Chronic crises throughout the Mideast have led some to wonder about the Obama administration's planned diplomatic "pivot" to Asia.
The need for that change in focus became more apparent on Nov. 23, when China unilaterally announced an expanded Air Defense Identification Zone (ADIZ) that overlaps airspace claimed by Japan and South Korea. The provocation heightened the risk of a military miscalculation that could have grave global consequences.
The root of the dispute is not what's above, but below: Islands near Okinawa in the East China Sea that Japan calls the Senkaku Islands and China calls the Diaoyu Islands. Both countries claim ownership of the uninhabited, but potentially resource-rich, islands.
The United States has not adjudicated the dispute between the powerful Asian nations. But it is treaty bound to defend Japan if the dispute spirals into a military altercation. The risk of this kind of dangerous event rose considerably after China's precipitous action.
Japan and the United States refuse to recognize China's reconfigured ADIZ, and on Nov. 27, without alerting China, the United States flew two unarmed B-52 bombers through the airspace.
In a move consistent with standard Federal Aviation Administration policy, but not an acknowledgment of China's claim, U.S. commercial airliners were instructed to notify China when their airlines are scheduled to fly through the disputed ADIZ.
Japan has not taken commensurate measures. And it has appealed to an agency of the United Nations, the International Civil Aviation Organization, to weigh in on China's declaration. While any opinion would be nonbinding, Japan's hand would be strengthened, and China would be more isolated, if the U.N. agency ruled against it.
Vice President Joe Biden's previously planned trip to the region was supposed to be mostly about trade. But that agenda was swapped for direct diplomacy on the dispute.
After a shaky start, the Obama administration seems to have regained its diplomatic footing. Beyond reassuring Japan, Biden rightly criticized China for attempting to "unilaterally change the status quo in the East China Sea" with a policy that "raised regional tensions and increased the risk of an accident or miscalculation."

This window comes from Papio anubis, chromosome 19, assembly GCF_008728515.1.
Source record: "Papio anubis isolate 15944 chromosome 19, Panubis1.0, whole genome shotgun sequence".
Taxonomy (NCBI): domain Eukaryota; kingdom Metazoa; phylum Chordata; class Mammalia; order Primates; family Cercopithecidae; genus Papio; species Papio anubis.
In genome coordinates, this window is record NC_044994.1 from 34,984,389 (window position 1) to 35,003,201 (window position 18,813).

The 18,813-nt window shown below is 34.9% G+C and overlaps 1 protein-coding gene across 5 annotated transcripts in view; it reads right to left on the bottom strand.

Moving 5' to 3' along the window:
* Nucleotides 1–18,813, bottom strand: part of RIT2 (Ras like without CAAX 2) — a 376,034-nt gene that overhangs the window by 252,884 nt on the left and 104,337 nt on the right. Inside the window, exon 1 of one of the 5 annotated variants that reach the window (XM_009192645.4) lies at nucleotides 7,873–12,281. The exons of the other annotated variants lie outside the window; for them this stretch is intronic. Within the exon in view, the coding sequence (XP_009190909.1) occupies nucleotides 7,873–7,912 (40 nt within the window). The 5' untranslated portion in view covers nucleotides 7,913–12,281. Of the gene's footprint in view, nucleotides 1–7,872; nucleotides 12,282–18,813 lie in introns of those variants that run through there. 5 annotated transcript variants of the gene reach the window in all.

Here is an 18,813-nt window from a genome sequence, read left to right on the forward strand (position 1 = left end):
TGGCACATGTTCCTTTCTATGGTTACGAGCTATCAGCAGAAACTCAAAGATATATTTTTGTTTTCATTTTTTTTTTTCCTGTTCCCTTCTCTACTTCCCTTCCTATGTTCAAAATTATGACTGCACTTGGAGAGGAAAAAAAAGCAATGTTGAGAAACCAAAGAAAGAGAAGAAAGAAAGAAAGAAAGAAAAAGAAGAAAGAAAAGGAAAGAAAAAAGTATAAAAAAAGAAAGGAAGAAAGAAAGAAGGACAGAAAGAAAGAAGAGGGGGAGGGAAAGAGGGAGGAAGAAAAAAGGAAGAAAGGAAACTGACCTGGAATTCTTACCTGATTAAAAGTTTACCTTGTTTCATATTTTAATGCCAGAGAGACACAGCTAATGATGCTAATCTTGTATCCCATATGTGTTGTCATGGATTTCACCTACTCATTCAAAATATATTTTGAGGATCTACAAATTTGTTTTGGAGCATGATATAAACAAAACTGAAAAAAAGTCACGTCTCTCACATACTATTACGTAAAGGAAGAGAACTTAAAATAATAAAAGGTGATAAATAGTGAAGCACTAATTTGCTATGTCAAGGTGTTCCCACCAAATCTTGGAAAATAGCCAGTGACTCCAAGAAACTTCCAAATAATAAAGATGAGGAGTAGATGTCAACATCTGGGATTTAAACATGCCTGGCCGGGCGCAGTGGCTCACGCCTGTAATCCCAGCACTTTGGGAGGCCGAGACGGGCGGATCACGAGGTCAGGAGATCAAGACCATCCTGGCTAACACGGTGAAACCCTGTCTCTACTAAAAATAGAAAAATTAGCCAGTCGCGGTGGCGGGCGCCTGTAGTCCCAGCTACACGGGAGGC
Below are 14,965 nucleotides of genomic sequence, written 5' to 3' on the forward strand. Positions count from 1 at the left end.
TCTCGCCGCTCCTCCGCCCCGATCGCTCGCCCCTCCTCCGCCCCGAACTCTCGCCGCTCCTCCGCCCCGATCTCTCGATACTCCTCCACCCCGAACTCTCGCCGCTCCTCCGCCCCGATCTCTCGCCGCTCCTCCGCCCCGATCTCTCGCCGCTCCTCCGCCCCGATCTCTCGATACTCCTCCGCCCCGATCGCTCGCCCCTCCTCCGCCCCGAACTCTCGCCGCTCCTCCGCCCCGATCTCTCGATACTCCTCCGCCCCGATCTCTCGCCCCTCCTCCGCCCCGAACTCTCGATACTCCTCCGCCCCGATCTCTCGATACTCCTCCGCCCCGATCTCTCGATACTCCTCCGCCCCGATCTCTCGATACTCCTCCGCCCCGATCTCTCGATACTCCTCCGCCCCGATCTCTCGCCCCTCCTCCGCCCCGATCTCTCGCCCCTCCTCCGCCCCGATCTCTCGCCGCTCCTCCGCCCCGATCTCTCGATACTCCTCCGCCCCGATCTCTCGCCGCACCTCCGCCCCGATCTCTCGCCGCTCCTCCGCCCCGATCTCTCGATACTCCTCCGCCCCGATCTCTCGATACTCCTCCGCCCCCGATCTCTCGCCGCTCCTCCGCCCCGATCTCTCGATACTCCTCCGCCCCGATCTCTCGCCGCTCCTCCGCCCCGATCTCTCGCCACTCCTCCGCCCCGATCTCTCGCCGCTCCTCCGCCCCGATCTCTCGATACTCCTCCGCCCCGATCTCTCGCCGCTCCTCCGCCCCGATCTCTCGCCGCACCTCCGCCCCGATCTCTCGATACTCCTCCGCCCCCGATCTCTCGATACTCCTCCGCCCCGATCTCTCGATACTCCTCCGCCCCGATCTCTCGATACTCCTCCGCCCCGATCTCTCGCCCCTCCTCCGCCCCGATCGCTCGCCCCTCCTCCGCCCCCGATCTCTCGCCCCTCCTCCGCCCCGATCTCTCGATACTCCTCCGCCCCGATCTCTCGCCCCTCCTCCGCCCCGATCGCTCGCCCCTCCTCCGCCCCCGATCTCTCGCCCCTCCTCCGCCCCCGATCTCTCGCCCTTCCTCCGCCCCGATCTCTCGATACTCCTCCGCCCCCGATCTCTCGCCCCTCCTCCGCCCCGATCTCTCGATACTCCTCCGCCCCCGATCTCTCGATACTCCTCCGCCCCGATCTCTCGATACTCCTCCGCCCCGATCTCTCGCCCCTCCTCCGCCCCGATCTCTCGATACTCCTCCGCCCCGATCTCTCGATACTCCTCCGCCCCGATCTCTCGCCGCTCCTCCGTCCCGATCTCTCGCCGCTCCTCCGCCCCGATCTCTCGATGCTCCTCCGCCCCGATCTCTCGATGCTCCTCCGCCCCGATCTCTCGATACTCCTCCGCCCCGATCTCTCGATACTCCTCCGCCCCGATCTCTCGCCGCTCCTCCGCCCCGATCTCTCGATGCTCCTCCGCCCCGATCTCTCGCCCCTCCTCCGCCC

Both nations should act on Biden's suggestion to establish more effective crisis management tools and channels of communication. (Talks on establishing a Cold War-style hot line have gone nowhere.)
While working to lower tensions, the Obama administration should encourage a negotiated settlement that is proposed, and thus owned, by both China and Japan.
History is replete with examples of emerging powers upending established balances of power. All too often the result is war. The United States needs to heed this history as it responds to China's rapid economic, geopolitical and military rise.
China's growing power represents a fundamental challenge for Washington, Japan, South Korea and many other Asia-Pacific nations.
U.S. policy should be focused on finding new ways to engage China on collective threats that should unite the region, such as North Korea's nuclear weapons, climate change and cybersecurity.
In the process the United States must give an unmistakable signal that while it will stand stalwart with its allies, its policy objective is not to try to thwart China's evolving world status.
The islands, to be sure, are tiny. But the respective responses from each concerned nation are a bigger issue, and could be a template for managing future disputes in Asia through diplomacy.